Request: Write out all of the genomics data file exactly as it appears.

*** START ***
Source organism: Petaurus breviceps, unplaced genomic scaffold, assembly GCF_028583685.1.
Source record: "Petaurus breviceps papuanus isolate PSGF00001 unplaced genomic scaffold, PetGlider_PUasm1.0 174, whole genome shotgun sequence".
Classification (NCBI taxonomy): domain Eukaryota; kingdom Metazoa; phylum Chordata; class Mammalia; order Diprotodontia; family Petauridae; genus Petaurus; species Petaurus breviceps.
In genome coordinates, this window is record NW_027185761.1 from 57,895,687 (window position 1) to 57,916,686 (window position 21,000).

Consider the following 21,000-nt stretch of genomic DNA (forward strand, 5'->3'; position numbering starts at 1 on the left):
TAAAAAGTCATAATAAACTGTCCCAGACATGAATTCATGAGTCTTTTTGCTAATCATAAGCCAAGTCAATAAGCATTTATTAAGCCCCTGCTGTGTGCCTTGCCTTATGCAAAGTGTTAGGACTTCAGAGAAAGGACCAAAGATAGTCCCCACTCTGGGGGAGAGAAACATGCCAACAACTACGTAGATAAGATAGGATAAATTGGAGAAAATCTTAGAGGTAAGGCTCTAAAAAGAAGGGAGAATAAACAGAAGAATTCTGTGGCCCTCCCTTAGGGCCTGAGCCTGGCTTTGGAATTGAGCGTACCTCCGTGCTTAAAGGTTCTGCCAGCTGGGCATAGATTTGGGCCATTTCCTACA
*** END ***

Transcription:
Source organism: Petaurus breviceps, unplaced genomic scaffold, assembly GCF_028583685.1.
Source record: "Petaurus breviceps papuanus isolate PSGF00001 unplaced genomic scaffold, PetGlider_PUasm1.0 174, whole genome shotgun sequence".
Classification (NCBI taxonomy): domain Eukaryota; kingdom Metazoa; phylum Chordata; class Mammalia; order Diprotodontia; family Petauridae; genus Petaurus; species Petaurus breviceps.
In genome coordinates, this window is record NW_027185761.1 from 57,895,687 (window position 1) to 57,916,686 (window position 21,000).

Consider the following 21,000-nt stretch of genomic DNA (forward strand, 5'->3'; position numbering starts at 1 on the left):
TAAAAAGTCATAATAAACTGTCCCAGACATGAATTCATGAGTCTTTTTGCTAATCATAAGCCAAGTCAATAAGCATTTATTAAGCCCCTGCTGTGTGCCTTGCCTTATGCAAAGTGTTAGGACTTCAGAGAAAGGACCAAAGATAGTCCCCACTCTGGGGGAGAGAAACATGCCAACAACTACGTAGATAAGATAGGATAAATTGGAGAAAATCTTAGAGGTAAGGCTCTAAAAAGAAGGGAGAATAAACAGAAGAATTCTGTGGCCCTCCCTTAGGGCCTGAGCCTGGCTTTGGAATTGAGCGTACCTCCGTGCTTAAAGGTTCTGCCAGCTGGGCATAGATTTGGGCCATTTCCTACA